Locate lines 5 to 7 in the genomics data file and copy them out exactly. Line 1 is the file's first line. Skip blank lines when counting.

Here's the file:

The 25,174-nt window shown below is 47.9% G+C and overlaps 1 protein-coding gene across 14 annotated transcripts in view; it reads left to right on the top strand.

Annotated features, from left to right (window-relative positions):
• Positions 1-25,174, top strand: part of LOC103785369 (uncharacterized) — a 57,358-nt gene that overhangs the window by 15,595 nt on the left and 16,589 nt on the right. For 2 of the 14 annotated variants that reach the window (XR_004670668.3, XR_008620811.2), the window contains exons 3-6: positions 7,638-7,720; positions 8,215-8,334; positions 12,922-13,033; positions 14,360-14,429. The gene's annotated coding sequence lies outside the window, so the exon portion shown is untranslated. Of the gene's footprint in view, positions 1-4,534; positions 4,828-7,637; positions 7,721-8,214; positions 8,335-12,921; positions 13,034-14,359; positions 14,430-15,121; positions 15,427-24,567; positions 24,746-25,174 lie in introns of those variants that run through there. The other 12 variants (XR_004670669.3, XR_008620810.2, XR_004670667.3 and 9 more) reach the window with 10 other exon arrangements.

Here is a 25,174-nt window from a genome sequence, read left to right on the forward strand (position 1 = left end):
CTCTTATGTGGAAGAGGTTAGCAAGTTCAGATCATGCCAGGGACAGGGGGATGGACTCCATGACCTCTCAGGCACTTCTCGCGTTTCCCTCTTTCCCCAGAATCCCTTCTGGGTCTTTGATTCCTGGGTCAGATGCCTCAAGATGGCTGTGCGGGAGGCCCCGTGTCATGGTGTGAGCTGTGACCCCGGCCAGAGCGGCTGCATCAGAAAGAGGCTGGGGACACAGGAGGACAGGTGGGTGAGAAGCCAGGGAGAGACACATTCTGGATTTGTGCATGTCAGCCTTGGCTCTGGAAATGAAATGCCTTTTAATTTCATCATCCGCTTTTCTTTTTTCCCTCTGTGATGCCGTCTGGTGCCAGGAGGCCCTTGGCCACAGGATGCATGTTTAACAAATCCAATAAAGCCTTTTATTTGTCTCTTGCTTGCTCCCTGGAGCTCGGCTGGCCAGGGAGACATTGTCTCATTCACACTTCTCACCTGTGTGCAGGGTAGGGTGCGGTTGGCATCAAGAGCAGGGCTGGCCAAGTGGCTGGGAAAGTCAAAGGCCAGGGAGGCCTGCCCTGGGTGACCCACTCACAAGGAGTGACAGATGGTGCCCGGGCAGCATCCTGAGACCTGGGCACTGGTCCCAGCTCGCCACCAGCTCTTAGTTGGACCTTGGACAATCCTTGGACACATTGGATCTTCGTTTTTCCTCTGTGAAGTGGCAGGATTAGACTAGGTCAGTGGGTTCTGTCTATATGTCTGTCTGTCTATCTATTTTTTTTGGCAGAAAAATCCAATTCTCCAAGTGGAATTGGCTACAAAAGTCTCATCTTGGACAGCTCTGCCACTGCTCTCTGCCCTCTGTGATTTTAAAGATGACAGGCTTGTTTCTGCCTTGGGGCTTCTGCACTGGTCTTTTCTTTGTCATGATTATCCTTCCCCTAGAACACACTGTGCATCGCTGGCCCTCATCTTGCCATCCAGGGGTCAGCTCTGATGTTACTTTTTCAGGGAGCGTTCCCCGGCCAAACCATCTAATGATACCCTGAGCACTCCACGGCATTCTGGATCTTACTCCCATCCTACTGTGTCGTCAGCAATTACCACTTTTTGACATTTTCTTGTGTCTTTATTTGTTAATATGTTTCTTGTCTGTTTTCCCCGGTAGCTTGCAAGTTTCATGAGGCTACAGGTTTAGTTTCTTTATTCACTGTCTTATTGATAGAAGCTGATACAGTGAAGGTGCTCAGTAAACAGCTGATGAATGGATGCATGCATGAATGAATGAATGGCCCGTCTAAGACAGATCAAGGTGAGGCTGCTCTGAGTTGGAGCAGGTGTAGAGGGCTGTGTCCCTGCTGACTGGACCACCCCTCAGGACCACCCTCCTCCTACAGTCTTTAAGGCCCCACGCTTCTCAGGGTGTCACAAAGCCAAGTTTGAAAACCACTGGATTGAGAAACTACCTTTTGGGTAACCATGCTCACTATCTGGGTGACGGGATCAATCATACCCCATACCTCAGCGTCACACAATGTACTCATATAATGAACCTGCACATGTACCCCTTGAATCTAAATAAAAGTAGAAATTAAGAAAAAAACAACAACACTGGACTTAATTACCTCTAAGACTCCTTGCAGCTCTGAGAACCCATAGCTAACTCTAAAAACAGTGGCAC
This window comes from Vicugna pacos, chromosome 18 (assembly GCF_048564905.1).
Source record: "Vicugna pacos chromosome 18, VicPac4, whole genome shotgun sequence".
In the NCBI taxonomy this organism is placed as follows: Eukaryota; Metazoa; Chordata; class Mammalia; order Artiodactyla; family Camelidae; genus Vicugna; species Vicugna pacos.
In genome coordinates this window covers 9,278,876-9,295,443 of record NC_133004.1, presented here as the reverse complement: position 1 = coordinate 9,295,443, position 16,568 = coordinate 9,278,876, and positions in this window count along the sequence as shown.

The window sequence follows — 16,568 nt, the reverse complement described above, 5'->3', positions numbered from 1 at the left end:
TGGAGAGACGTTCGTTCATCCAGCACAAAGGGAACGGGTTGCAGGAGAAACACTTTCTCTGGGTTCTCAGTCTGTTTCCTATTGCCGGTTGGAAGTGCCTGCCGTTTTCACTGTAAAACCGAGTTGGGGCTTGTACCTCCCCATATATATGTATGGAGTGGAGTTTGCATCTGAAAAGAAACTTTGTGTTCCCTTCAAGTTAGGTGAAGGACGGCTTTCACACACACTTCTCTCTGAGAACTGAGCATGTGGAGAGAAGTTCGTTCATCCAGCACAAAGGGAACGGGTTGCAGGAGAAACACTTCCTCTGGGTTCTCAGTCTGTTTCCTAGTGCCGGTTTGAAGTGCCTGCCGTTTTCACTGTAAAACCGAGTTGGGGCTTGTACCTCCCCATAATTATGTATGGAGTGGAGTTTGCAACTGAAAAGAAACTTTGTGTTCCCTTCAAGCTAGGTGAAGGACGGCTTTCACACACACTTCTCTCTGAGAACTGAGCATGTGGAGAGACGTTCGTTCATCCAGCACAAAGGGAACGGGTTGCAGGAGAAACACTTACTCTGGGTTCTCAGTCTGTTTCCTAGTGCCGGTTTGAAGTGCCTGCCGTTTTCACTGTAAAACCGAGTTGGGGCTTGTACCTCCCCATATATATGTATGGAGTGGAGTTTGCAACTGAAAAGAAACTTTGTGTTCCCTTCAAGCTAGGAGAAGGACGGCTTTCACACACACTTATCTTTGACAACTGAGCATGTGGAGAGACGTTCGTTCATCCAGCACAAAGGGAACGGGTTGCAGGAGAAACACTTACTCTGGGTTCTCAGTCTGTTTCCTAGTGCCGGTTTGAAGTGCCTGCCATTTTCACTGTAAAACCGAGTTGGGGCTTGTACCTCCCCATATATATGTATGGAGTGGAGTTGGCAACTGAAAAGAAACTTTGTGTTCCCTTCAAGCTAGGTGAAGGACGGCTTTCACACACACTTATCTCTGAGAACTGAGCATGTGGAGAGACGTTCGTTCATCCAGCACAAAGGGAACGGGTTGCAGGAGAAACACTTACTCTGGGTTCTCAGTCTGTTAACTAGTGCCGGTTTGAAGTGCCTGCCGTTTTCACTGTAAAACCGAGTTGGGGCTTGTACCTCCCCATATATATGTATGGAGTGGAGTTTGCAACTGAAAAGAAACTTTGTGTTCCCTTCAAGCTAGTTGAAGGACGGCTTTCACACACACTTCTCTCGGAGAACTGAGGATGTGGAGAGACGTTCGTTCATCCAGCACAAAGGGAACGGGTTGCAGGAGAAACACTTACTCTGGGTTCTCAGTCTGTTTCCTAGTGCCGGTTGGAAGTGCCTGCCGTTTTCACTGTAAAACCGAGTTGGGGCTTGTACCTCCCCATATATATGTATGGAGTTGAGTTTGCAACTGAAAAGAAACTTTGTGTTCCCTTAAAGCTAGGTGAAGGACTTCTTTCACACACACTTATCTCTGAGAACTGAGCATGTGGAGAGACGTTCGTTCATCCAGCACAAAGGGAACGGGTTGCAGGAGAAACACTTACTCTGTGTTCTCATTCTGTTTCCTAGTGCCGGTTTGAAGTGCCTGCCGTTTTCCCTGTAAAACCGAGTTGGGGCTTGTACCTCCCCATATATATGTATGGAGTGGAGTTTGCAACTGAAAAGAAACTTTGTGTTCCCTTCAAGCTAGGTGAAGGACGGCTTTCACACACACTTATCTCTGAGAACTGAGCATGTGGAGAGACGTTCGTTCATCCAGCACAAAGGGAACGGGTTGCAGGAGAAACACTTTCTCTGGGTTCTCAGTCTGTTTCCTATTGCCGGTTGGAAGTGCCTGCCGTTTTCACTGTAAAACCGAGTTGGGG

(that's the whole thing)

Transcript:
CTCTTATGTGGAAGAGGTTAGCAAGTTCAGATCATGCCAGGGACAGGGGGATGGACTCCATGACCTCTCAGGCACTTCTCGCGTTTCCCTCTTTCCCCAGAATCCCTTCTGGGTCTTTGATTCCTGGGTCAGATGCCTCAAGATGGCTGTGCGGGAGGCCCCGTGTCATGGTGTGAGCTGTGACCCCGGCCAGAGCGGCTGCATCAGAAAGAGGCTGGGGACACAGGAGGACAGGTGGGTGAGAAGCCAGGGAGAGACACATTCTGGATTTGTGCATGTCAGCCTTGGCTCTGGAAATGAAATGCCTTTTAATTTCATCATCCGCTTTTCTTTTTTCCCTCTGTGATGCCGTCTGGTGCCAGGAGGCCCTTGGCCACAGGATGCATGTTTAACAAATCCAATAAAGCCTTTTATTTGTCTCTTGCTTGCTCCCTGGAGCTCGGCTGGCCAGGGAGACATTGTCTCATTCACACTTCTCACCTGTGTGCAGGGTAGGGTGCGGTTGGCATCAAGAGCAGGGCTGGCCAAGTGGCTGGGAAAGTCAAAGGCCAGGGAGGCCTGCCCTGGGTGACCCACTCACAAGGAGTGACAGATGGTGCCCGGGCAGCATCCTGAGACCTGGGCACTGGTCCCAGCTCGCCACCAGCTCTTAGTTGGACCTTGGACAATCCTTGGACACATTGGATCTTCGTTTTTCCTCTGTGAAGTGGCAGGATTAGACTAGGTCAGTGGGTTCTGTCTATATGTCTGTCTGTCTATCTATTTTTTTTGGCAGAAAAATCCAATTCTCCAAGTGGAATTGGCTACAAAAGTCTCATCTTGGACAGCTCTGCCACTGCTCTCTGCCCTCTGTGATTTTAAAGATGACAGGCTTGTTTCTGCCTTGGGGCTTCTGCACTGGTCTTTTCTTTGTCATGATTATCCTTCCCCTAGAACACACTGTGCATCGCTGGCCCTCATCTTGCCATCCAGGGGTCAGCTCTGATGTTACTTTTTCAGGGAGCGTTCCCCGGCCAAACCATCTAATGATACCCTGAGCACTCCACGGCATTCTGGATCTTACTCCCATCCTACTGTGTCGTCAGCAATTACCACTTTTTGACATTTTCTTGTGTCTTTATTTGTTAATATGTTTCTTGTCTGTTTTCCCCGGTAGCTTGCAAGTTTCATGAGGCTACAGGTTTAGTTTCTTTATTCACTGTCTTATTGATAGAAGCTGATACAGTGAAGGTGCTCAGTAAACAGCTGATGAATGGATGCATGCATGAATGAATGAATGGCCCGTCTAAGACAGATCAAGGTGAGGCTGCTCTGAGTTGGAGCAGGTGTAGAGGGCTGTGTCCCTGCTGACTGGACCACCCCTCAGGACCACCCTCCTCCTACAGTCTTTAAGGCCCCACGCTTCTCAGGGTGTCACAAAGCCAAGTTTGAAAACCACTGGATTGAGAAACTACCTTTTGGGTAACCATGCTCACTATCTGGGTGACGGGATCAATCATACCCCATACCTCAGCGTCACACAATGTACTCATATAATGAACCTGCACATGTACCCCTTGAATCTAAATAAAAGTAGAAATTAAGAAAAAAACAACAACACTGGACTTAATTACCTCTAAGACTCCTTGCAGCTCTGAGAACCCATAGCTAACTCTAAAAACAGTGGCAC
This window comes from Vicugna pacos, chromosome 18 (assembly GCF_048564905.1).
Source record: "Vicugna pacos chromosome 18, VicPac4, whole genome shotgun sequence".